Tuesday, April 23, 2024

Broad-Spectrum Control Is A Game-Changer

I grew up on a farm in Sunflower County and in the late 1980s married Michelle Gentry, whose father Jerry Gentry also was a farmer. I started helping him with their operation and began farming with my father-in-law full time in 1990. Today, we farm rice, soybeans and cotton at G&G Farms #2 in Linn, Mississippi.

We’ve had yield-destroying barnyardgrass for the past decade. It consumed large areas of our fields, taking out other grasses and our rice crop. Our barnyardgrass is resistant to almost every herbicide that’s labeled for rice. We couldn’t kill it, and eventually it would come back. Mississippi State University Weed Specialist Jason Bond suggested a new herbicide plan where we kept a pre-emerge residual herbicide on the ground to keep any grass from coming up. This practice suppressed herbicide-resistant barnyardgrass, but it was an expensive program.

Putting Loyant Herbicide To The Test
This past season, I participated in the Dow AgroSciences Field Forward program, which offered an opportunity to experience Loyant herbicide before it was commercially available. In addition to herbicide-resistant barnyardgrass, we also have to deal with sprangletop, broadleaf signalgrass, coffeebean, morningglory, pigweed, purple nutsedge and yellow nutsedge.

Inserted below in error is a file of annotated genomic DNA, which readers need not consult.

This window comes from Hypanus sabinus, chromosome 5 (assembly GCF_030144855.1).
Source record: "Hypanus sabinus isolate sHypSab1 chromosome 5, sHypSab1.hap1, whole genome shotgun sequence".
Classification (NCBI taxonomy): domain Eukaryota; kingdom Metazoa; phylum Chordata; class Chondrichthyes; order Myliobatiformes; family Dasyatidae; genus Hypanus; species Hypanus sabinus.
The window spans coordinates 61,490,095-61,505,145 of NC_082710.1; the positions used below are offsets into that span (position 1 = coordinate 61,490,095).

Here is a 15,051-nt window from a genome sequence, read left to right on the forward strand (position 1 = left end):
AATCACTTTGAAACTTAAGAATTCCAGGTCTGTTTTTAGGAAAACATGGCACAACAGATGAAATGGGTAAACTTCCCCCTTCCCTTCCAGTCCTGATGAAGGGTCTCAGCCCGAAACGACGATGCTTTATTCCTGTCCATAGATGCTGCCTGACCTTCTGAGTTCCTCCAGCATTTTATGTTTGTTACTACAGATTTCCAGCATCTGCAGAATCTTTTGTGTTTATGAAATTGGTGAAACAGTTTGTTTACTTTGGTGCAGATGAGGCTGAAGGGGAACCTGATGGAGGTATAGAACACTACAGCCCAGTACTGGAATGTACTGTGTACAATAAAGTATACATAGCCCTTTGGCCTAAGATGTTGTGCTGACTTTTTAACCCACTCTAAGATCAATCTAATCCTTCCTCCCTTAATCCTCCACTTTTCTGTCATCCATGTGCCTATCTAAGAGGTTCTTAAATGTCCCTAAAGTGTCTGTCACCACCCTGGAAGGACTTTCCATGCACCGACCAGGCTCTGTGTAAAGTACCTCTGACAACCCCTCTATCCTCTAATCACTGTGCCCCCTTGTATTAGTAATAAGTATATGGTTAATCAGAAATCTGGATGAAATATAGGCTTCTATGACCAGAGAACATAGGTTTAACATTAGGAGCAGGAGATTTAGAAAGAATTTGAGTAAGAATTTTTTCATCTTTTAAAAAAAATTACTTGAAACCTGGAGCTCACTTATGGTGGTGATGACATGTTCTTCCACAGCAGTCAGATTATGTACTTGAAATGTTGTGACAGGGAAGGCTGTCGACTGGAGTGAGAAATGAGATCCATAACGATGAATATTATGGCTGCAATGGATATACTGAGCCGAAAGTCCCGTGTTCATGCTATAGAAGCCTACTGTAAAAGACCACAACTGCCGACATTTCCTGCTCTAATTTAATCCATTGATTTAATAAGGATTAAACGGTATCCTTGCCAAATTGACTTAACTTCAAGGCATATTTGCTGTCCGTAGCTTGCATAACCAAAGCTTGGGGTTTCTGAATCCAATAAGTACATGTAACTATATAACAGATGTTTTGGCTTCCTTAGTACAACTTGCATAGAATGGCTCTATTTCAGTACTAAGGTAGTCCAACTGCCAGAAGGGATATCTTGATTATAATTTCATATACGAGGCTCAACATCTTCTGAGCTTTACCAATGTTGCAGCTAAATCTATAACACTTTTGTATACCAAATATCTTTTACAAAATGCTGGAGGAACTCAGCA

In our on-farm trial, we put Loyant under extreme pressure, and it did amazingly well on barnyardgrass, coffeebean and morningglory. We applied Roundup, Sharpen and Command herbicides at planting, followed by a pre-flood treatment of Loyant. There’s no doubt the broad-spectrum control in Loyant herbicide is a game-changer. And where we are battling herbicide-resistant barnyardgrass in our rice fields, I estimate we’re saving about $45 per acre.

Next year, I plan to test Loyant on land that was previously used for catfish production. This will make a great test plot because old catfish ponds are notorious for smartweed.

Experts On Speed Dial
I always like to get a second opinion so I rely on our rice consultant Bill Killen, MSU’s Jason Bond, and retailers Chris Hardeman and Chuck Williamson. These people are the experts. Before I make a decision that involves a rice production practice, they are going to get phone calls.

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